Non-flowering Perennials - Knowledgebase Question

Chicago, IL (Zone 5B)
Question by myrna_cortes
August 1, 2005
I just purchased a home and my yard is in need of some TLC. I'm interested in planting non-flowering perennials in a yard that gets a lot of sun. What types of perennials would you recommend other than hostas?


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Answer from NGA
August 1, 2005

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Non-flowering plants include ferns, clubmosses, horsetails, mosses, lichens, and fungi. These are spore-producing plants, a major feature distinguishing them from the seed-producing flowering plants. Although the non-flowering plants lack beautiful flowers, you will find that they are attractive and interesting in their own right. The following are suitable for shady sites:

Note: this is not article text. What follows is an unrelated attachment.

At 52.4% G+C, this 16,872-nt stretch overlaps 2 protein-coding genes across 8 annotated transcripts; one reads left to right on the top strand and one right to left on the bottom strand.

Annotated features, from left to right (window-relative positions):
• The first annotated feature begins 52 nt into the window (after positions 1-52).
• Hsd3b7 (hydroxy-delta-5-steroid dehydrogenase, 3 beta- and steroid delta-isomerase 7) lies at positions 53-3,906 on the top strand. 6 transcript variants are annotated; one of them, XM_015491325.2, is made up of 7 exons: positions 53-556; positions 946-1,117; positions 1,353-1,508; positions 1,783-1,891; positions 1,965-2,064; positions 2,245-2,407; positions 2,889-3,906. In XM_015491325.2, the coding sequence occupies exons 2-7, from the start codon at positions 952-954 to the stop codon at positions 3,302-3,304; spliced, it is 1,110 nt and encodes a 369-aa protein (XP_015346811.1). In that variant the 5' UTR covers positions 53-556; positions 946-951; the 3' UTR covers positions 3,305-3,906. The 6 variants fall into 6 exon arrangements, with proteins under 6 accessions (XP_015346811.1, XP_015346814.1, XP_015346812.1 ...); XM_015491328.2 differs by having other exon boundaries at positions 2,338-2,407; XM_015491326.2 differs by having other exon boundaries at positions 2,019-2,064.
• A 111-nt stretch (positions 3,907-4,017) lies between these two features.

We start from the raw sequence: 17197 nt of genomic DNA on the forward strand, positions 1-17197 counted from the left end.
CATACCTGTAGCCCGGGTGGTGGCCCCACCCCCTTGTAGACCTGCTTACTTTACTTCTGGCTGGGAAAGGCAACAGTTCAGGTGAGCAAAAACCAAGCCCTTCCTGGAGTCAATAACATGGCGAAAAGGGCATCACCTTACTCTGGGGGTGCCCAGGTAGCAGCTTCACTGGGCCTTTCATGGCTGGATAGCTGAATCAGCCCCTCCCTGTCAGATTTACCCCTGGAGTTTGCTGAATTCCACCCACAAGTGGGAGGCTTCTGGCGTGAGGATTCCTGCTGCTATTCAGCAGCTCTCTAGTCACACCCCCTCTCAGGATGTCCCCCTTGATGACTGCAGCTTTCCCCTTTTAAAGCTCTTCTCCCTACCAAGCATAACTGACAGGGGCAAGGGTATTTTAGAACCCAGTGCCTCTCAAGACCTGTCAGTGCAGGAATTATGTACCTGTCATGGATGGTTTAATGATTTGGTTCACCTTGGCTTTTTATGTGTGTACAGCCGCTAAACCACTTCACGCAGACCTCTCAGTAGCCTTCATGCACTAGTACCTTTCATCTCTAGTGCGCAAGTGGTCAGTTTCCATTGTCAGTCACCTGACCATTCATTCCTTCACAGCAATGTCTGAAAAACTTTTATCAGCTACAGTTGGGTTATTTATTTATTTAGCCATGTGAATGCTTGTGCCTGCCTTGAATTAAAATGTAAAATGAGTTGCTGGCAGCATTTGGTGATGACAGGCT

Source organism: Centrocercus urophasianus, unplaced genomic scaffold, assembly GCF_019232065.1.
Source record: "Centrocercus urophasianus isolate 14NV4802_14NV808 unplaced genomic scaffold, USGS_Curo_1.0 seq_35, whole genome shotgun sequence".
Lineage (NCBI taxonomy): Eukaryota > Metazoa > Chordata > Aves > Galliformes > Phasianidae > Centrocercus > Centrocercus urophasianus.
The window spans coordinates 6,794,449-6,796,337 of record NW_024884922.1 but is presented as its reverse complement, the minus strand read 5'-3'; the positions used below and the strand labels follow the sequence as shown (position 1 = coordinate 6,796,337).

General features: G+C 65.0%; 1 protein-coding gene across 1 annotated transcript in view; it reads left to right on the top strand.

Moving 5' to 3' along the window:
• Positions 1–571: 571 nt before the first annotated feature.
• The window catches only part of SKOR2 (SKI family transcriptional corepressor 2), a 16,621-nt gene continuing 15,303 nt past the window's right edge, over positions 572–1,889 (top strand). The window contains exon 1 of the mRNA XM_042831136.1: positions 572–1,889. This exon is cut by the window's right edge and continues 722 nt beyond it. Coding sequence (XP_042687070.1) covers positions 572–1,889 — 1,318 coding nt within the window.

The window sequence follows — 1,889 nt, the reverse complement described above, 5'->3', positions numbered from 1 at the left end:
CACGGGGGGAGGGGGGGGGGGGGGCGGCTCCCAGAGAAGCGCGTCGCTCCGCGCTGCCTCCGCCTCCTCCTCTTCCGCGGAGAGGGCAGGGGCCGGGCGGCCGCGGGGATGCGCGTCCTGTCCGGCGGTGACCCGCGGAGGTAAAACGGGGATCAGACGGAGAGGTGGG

Ferns are green plants with leaves, often called fronds, that resemble fiddleheads in spring before they unroll. Some you might consider include: sensitive fern, royal fern, ostrich fern, bracken fern, rusty woodsia fern, and common, or golden polypody, fern.

Clubmosses are perennial, evergreen plants with creeping stems that send up erect branches. Although small, they are much larger than the ordinary mosses they resemble. These are not suitable for sunny sites, but for shady areas, consider shining clubmoss, stiff or bristly clubmoss, and running pine, also called ground pine or ground cedar.

Mosses are tiny green plants that grow on soil, rocks, and trees. You will usually find them in moist places, such as swamps and bogs. Some common mosses you will see in the waterway are sphagnum, or peat, mosses in bogs and swamps, haircap mosses on damp ground, and pin cushion mosses in moist woods on soil and decayed wood.

For sunny sites, how about planting junipers, cypress, yew, or boxwood?

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